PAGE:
- The Washington Times - Monday, May 9, 2005

BERLIN — After years of debate and delay, Germany today will dedicate its national Holocaust memorial, an undulating field of concrete slabs on a site resonant with both the terror of German history and the vibrancy of today’s reunited Berlin.

Parliament President Wolfgang Thierse will join Jewish leaders for the opening ceremony at the sprawling monument near the Brandenburg Gate in the center of the city.

The completed field already draws sightseers, who have been kept out by a construction fence that will come down Thursday, when the Memorial to the Murdered Jews of Europe opens to the public.

Visitors will be able to walk into the field from any point and wander among the tilting slabs and uneven ground intended to recall the disorientation of the Holocaust’s victims. There is no statue, plaque, inscription or familiar symbol to tell people what to think or feel.

“I want it to be a part of ordinary, daily life,” its designer, New York architect Peter Eisenman, said yesterday. “People who have walked by say it’s very unassuming. … I like to think that people will use it for shortcuts, as an everyday experience, not as a holy place.”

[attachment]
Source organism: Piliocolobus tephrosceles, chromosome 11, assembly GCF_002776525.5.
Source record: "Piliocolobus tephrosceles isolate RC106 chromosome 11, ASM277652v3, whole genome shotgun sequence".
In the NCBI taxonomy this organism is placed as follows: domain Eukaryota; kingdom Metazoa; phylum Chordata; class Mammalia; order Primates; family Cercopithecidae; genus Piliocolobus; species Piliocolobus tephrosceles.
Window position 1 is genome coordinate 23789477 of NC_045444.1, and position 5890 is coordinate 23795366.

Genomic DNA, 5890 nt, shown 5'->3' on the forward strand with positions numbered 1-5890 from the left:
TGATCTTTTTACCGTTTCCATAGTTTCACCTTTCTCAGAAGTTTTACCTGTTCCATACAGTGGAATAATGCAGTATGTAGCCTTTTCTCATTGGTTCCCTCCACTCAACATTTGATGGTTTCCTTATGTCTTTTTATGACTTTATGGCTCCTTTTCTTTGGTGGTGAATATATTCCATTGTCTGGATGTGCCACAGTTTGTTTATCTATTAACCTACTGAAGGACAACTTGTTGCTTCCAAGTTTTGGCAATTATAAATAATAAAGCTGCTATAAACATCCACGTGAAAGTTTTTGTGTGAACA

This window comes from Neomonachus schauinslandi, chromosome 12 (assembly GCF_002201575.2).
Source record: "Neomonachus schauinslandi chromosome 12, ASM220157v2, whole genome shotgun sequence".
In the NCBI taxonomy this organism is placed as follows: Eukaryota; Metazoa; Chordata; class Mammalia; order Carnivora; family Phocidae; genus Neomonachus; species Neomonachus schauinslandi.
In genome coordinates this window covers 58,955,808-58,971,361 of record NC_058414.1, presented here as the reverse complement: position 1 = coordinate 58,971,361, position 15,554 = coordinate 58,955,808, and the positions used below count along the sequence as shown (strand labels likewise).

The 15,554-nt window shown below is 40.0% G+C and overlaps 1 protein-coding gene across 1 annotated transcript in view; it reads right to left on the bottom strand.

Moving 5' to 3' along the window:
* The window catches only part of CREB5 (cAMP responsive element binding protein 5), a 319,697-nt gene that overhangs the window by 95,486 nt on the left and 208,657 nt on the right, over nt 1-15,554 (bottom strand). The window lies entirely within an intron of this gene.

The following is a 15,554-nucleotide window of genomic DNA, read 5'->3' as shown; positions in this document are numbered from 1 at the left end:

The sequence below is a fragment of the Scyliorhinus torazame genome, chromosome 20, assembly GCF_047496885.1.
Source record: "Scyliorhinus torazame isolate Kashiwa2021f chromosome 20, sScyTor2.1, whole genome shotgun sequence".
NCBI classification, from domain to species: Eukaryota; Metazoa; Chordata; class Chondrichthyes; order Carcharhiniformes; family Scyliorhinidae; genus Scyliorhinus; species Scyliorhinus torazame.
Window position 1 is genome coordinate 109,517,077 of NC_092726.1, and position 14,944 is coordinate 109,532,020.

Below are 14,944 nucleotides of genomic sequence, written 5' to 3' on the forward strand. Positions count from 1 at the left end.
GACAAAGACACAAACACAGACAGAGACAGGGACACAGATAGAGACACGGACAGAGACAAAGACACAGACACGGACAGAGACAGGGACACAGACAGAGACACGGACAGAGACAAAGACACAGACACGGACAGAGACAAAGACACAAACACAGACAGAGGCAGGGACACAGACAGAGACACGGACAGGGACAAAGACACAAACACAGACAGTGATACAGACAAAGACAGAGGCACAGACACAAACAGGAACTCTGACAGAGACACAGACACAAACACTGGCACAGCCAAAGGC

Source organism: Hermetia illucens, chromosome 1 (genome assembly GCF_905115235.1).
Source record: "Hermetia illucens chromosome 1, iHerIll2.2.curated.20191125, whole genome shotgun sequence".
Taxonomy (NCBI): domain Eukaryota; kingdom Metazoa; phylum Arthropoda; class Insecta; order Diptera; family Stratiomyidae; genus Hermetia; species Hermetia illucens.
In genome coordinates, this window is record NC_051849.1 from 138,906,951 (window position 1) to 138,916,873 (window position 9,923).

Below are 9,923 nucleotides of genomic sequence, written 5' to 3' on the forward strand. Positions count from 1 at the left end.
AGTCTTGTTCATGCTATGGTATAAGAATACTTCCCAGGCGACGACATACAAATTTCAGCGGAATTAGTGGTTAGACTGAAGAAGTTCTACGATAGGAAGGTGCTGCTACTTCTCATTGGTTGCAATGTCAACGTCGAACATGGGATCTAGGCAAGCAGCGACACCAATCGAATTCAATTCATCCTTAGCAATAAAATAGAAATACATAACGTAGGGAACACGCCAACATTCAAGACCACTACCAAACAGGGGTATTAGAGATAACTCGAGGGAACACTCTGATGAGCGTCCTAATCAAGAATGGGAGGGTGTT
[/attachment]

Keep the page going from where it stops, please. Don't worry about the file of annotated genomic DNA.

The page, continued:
The field is near the site of Nazi leader Adolf Hitler’s bunker and, for 28 years, lay in the no man’s land of the Berlin Wall built by communist authorities in East Berlin to keep people from leaving during the Cold War.

Today’s reunified Berlin is much in evidence, too, with the new construction on Pariser Platz nearby and a new U.S. Embassy going up across the street.

Mr. Eisenman said he wouldn’t mind skateboarders, children playing hide-and-seek or even graffiti among the slabs. Asked whether it would demean the project’s meaning if someone scratched Nazi symbols on it, he was noncommittal.

“Maybe it would. Maybe it wouldn’t,” Mr. Eisenman said. “Maybe it would add to it.”

The project was first proposed by writer Lea Rosh in 1988. After years of debate and hesitation about how Germany should remember Holocaust victims, politicians rallied behind the idea in the late 1990s.

Wrangling over details persisted even after Mr. Eisenman’s final design was approved in 1999. People argued over whether it should commemorate non-Jewish victims as well or, given the lack of symbols, whether it should be more overtly Jewish. Its abstract design led to the addition of an information center beneath it with exhibits on Hitler’s campaign to wipe out European Jews. Mr. Eisenman was skeptical of the addition but now says it turned out well.

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